Among the many achievements of the feminist movement of the 1970s was the unprecedented influx of women into academia. Over the last 25 years, women have entered the social sciences in huge numbers - bringing with them new perspectives and new insights into the social world.
This special issue of The Annals reflects on this multivocal, richly textured, and dynamic revolution. From anthropology to psychology to geography to criminology and more, leading feminists reflect on the most significant contributions of feminist activism and feminist research to their fields. Two main themes run through this volume: the relationship between feminist scholarship and feminist activism, and the enduring controversies and future direction of feminist social science.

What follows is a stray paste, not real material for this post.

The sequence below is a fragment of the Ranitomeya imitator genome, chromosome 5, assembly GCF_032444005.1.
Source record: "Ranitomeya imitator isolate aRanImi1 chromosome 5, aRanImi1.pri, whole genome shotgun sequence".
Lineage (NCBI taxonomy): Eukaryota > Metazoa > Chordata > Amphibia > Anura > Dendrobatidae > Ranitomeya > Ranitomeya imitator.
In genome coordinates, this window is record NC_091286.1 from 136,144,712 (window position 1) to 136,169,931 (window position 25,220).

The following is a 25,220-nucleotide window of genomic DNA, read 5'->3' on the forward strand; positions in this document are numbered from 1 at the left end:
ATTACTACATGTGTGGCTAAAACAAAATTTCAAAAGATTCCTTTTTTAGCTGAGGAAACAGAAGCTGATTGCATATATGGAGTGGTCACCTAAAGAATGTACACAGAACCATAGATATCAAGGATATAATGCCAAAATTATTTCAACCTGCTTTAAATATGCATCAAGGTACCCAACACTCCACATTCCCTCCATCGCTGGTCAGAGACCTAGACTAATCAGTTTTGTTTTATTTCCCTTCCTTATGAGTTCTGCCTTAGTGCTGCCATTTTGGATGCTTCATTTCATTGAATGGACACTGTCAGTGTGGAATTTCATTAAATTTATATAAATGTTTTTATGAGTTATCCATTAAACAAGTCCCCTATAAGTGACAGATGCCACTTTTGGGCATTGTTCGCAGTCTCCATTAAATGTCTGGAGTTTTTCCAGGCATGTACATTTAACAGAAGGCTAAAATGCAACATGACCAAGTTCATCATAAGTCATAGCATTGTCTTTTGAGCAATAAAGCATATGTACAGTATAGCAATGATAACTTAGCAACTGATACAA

The contributions run the gamut from the impact of feminism on specific social science disciplines such as family studies, archaeology, political science, and media studies to the influence of feminist thought on specific topics such as federally funded social science, migration, media practices, and sexuality. The main conclusion of this volume is that, "where reigning paradigms are strong and the accepted methodologies are limited, feminist perspectives tend to be marginalized. On the other hand, fields that are theoretically eclectic and interdisciplinary appear to be the most welcoming to feminist influence."